An organiser must always provide accurate information to travellers. Organisers could offer package holidays, LTAs, accommodation-only or flight-only facilities to the traveller. Travellers need accurate information to make an informed choice. It is important with package holidays and travel services to understand what the responsibilities of the organiser and agent are in any transaction with the traveller. In general terms, the organiser is the party that is contractually bound to the traveller to provide the travel services. A business will be the organiser if it places itself in contract with the traveller, either directly or through someone it has appointed or allowed to act as its agent.

Where an agent has been appointed, they can contract on behalf of that organiser and their acts are treated as those of the organiser. It is vitally important for businesses to understand that where monies are paid to an agent on behalf of the organiser, the monies are deemed to have been received by the organiser.

Case study: online holiday marketplace

The second case study concerns a well-known accommodation-only provider.

A Trading Standards service investigated the issue of a prominent accommodation marketplace that seemed to be selling package holidays and not providing the level of financial protection needed. Normally there is no problem with obtaining a holiday property, but there are links suggesting that they are growing into package territory.

Typically, although not definitively, an organiser will issue its own documentation to the traveller, have terms and conditions (which may include cancellation terms and provisions), set the price of the supply and be responsible for the actual supply of the services.

The 2018 PTRs include a definition for 'organiser' - for example where a traveller purchases a flight on the airline's website (from the airline (the organiser)) and a link on the flight website takes the traveller to an accommodation website where a booking is made within a 24-hour period. This 'linked website transaction' (not linked travel arrangement) occurs when the payment details, name and email address of the traveller are passed from the initial organiser to another trader in a targeted manner and would now be termed a package.

When considering whether a trader is an organiser, it should make no difference whether that trader is acting on the supply side or presents themselves as an agent acting for the traveller. Any trader that ultimately combines a package will be the organiser for the purposes of the 2018 PTRs.

Travellers need to inform the organiser without undue delay, considering the circumstances of the case, of any lack of conformity they perceive during the performance of a travel service included in the package travel contract. Failure to do so may be considered when determining the appropriate price reduction or compensation for damages where such notice would have avoided or reduced the damage.

Travellers will not be entitled to compensation for damages if the organiser can prove that lack of conformity is one of the following:

  • attributable to the traveller
  • attributable to unforeseeable or unavoidable actions of a third party not connected to any of the travel included in the package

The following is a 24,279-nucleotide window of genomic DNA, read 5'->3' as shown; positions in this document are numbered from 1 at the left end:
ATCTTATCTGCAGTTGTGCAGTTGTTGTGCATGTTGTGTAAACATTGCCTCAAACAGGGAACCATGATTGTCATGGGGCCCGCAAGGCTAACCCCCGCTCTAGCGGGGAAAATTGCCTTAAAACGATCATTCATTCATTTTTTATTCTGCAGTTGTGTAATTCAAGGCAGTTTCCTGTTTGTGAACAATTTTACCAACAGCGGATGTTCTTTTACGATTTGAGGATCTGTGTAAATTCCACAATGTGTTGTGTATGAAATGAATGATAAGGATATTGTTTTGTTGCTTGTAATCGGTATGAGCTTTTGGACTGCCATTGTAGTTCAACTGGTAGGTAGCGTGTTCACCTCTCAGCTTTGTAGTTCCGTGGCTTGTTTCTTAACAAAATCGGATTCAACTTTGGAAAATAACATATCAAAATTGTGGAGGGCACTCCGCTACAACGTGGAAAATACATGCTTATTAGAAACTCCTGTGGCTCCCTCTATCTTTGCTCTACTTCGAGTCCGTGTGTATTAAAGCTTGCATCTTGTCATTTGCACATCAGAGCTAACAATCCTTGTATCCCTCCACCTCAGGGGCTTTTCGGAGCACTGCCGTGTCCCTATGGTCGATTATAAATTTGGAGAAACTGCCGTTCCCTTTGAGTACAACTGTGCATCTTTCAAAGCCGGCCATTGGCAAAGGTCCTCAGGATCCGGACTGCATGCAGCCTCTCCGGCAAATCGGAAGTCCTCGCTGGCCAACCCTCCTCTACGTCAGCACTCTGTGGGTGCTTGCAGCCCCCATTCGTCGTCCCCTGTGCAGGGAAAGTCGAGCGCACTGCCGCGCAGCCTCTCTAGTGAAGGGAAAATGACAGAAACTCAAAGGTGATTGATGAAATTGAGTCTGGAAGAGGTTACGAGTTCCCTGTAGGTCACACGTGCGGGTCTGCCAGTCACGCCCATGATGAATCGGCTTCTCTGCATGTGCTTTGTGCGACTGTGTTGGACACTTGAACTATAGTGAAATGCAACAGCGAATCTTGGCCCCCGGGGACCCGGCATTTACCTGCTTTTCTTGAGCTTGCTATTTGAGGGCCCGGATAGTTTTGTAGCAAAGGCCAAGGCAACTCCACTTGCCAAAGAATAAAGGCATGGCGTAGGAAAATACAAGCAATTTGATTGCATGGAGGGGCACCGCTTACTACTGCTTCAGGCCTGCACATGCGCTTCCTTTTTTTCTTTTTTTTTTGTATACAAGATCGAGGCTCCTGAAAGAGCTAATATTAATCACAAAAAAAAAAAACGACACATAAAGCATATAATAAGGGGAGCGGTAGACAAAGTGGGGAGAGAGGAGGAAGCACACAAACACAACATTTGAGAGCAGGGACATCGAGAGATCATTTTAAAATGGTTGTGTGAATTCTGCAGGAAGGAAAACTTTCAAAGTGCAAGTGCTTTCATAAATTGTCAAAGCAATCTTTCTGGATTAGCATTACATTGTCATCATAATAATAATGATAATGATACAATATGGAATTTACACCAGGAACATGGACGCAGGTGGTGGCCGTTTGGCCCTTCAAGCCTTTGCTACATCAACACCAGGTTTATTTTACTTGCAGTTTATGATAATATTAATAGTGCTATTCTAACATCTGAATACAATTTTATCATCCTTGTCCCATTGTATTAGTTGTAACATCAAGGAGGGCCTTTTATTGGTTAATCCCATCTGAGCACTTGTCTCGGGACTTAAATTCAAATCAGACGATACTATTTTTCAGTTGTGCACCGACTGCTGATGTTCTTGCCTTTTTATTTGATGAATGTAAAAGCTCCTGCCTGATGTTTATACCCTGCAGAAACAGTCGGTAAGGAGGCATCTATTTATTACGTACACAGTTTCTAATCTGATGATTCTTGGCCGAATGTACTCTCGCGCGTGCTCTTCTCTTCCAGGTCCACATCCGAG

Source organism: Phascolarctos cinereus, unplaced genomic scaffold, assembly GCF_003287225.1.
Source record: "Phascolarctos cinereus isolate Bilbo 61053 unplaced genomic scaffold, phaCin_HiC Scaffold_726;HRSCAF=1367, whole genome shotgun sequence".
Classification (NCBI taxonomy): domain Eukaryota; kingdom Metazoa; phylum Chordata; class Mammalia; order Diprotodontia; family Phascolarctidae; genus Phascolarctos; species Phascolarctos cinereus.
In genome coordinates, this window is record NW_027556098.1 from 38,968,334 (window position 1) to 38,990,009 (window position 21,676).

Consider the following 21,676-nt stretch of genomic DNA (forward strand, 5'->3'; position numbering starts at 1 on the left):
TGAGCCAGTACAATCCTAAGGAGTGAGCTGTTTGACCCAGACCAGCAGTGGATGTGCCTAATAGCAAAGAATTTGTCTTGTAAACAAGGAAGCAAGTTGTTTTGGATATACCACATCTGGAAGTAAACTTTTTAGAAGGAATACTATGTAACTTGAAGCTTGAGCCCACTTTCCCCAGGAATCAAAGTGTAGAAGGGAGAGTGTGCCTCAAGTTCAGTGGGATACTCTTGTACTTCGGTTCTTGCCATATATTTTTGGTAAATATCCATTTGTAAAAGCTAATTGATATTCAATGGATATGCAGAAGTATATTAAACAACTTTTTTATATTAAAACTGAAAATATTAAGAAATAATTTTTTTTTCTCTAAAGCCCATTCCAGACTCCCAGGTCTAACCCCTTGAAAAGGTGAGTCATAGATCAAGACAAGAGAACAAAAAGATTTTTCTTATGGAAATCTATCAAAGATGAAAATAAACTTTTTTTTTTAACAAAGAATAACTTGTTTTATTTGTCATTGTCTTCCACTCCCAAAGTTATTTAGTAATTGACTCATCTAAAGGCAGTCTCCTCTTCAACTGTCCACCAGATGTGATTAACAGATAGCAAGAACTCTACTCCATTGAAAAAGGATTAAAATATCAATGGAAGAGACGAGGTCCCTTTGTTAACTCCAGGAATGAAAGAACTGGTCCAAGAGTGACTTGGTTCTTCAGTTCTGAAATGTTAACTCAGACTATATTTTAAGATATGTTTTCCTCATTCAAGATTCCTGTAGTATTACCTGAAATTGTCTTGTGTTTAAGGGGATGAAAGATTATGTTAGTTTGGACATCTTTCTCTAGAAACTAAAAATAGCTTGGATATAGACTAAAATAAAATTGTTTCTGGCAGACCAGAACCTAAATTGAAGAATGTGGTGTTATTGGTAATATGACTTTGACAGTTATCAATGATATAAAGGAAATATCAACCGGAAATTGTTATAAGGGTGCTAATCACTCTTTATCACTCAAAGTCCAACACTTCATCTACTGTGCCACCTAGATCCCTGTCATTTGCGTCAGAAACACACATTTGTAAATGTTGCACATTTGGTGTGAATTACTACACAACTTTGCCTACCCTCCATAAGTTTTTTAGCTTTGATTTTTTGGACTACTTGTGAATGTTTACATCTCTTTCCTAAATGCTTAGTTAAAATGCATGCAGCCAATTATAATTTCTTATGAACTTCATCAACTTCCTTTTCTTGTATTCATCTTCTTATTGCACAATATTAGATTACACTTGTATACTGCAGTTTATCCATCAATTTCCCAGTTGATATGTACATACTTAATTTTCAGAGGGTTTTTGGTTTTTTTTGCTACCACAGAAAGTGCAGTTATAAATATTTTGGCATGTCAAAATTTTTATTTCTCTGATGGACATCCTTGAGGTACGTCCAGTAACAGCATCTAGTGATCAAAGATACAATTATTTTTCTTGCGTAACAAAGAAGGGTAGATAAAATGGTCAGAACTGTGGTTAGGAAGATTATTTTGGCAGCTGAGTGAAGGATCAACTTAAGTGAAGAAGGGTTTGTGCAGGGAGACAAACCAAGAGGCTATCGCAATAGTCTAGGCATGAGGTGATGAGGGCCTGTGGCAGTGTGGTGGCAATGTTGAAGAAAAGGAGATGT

• due to unavoidable and extraordinary circumstances

If a traveller is in difficulty during the package holiday, the organiser is obliged to give appropriate assistance without delay. Such assistance should consist mainly of providing, where appropriate, information on aspects such as health services, local authorities and consular assistance, as well as practical help - for example, about distance communications and finding alternative travel arrangements. They can charge a reasonable fee for such assistance if the difficulty is caused intentionally by the traveller or through the traveller's negligence. That fee must not in any event exceed the actual costs incurred by the organiser.

The pandemic did highlight some problems with action being taken under the Consumer Rights Act 2015 (CRA), such as this example of a couple who had booked their honeymoon prior to COVID-19.

They were forced to cancel their wedding owing to the pandemic and the owner of the accommodation was asked to provide a refund of the £1,190 they had paid. The owner refused, pointing out the clause that stated: "All deposit payments are non-refundable". Noticing the cottage had been re-let, they repeated their request citing that the owner had not lost out on income, but it was refused again.

A Trading Standards service received their complaint and it was found that the statement regarding deposit being non-refundable was a breach of the CRA. Court action was taken, with a positive result for the couple, who got their refund.

Case study: building works

The next case study concerns the issue of building works in a resort and when to notify the traveller.

CTSI contacted the Advertising Standards Authority (ASA) regarding its Code of Advertising Practice, which is based upon the Consumer Protection from Unfair Trading Regulations 2008 (which are enforced by Trading Standards services).

CTSI spoke to its executive about just what the ASA means when it states that: "When advertising hotels abroad the organiser should always put on the website (if this is how the package is sold) that there may be building works at the hotel". The Code of Advertising Practice is quoted. The three important points CTSI made were: